3 July 1998

Commission decides to double set-aside

By Philip Clarke

SET-ASIDE is to be doubled for the 1998/99 crop year in an attempt to reduce stocks.

Despite persistent objections from the French at last weeks four-day council session in Luxembourg, EU farm ministers finally accepted the commissions proposed 10% rate.

But the move has drawn sharp criticism from farmers in Britain. NFU president, Ben Gill, said it was "out of step" with the commissions objectives under the Agenda 2000 CAP reforms. "We are rapidly moving towards a free market-place when set-aside will no longer apply. The NFU believes we should be moving towards this situation, rather than regressing with a higher rate."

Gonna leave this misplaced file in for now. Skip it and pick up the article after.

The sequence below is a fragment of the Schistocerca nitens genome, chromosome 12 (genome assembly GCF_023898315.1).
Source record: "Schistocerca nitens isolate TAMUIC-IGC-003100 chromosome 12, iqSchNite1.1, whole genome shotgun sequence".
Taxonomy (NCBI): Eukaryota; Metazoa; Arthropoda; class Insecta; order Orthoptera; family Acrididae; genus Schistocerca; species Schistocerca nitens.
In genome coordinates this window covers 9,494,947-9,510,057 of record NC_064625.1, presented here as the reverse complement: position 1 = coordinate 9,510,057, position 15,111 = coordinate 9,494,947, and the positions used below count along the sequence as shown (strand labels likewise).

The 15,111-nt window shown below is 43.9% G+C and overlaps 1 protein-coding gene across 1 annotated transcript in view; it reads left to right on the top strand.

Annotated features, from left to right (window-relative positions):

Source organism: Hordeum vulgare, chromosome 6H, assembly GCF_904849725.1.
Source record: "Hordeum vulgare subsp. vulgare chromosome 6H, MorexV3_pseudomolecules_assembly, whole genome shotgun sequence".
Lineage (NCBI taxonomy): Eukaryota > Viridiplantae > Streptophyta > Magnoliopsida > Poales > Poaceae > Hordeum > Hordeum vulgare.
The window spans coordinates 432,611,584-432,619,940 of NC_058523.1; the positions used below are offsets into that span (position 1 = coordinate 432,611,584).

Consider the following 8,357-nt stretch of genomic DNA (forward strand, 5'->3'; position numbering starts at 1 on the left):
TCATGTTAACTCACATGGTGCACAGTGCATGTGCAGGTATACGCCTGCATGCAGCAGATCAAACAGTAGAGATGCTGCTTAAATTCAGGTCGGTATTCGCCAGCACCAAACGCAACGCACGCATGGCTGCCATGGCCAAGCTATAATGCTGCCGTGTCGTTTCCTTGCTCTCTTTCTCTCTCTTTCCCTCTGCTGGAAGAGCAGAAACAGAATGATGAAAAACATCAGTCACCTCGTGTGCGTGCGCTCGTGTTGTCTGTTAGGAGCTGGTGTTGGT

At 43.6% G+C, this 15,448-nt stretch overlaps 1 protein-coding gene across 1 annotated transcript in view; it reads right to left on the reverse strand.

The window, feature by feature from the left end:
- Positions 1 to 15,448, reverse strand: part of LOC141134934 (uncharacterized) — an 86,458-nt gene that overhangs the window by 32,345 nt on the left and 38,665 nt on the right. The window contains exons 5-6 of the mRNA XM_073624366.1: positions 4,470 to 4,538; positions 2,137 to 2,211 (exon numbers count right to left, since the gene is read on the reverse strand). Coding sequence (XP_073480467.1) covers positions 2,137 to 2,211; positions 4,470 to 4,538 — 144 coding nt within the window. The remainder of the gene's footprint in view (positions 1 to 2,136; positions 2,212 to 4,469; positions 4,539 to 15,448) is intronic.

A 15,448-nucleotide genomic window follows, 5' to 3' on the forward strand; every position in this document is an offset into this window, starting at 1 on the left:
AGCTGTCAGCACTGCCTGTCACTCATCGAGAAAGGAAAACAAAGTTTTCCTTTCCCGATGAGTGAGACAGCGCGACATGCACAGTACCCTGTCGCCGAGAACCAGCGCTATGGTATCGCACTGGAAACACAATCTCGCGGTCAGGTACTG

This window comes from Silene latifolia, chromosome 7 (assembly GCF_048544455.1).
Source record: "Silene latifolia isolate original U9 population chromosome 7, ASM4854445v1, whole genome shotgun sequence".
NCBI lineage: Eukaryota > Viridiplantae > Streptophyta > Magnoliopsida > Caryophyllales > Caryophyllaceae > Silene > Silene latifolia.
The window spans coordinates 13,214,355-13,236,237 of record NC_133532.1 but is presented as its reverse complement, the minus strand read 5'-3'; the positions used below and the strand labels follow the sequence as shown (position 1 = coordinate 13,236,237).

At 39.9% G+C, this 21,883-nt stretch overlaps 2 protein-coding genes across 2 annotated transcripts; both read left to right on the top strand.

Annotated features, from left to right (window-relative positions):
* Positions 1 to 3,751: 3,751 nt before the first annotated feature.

Pressure for the rise came from several sources. Apart from the desire to control stocks, some ministers, especially those facing elections, saw set-aside as a way of tightening the market and so lift prices to their farmers. The US has also been keen for the EU to lower production so as to cut the use of export subsidies for disposing of surpluses.

In addition to set-aside, ministers also agreed a cut in the rate of area aid for hemp growers by 7.5% – the same reduction as last year. This is to discourage so-called "premium hunters", taking aid down to 663ecu/ha (£449/ha).

For livestock farmers, the most significant decision has been to cut the deseasonalisation premium for Ireland (north and south) from a maximum £60 a head to £36 a head. This will be funded 100% from Brussels rather than 50%. This rewards farmers for slaughtering at least 35% of their stock in the autumn, rather than flooding the market in the spring.

Irish Farmers Association president Tom Parlon said winter beef finishers would be disappointed at the drop in value.

Support prices for cereals, dairy products and beef are all rolled over unchanged. &#42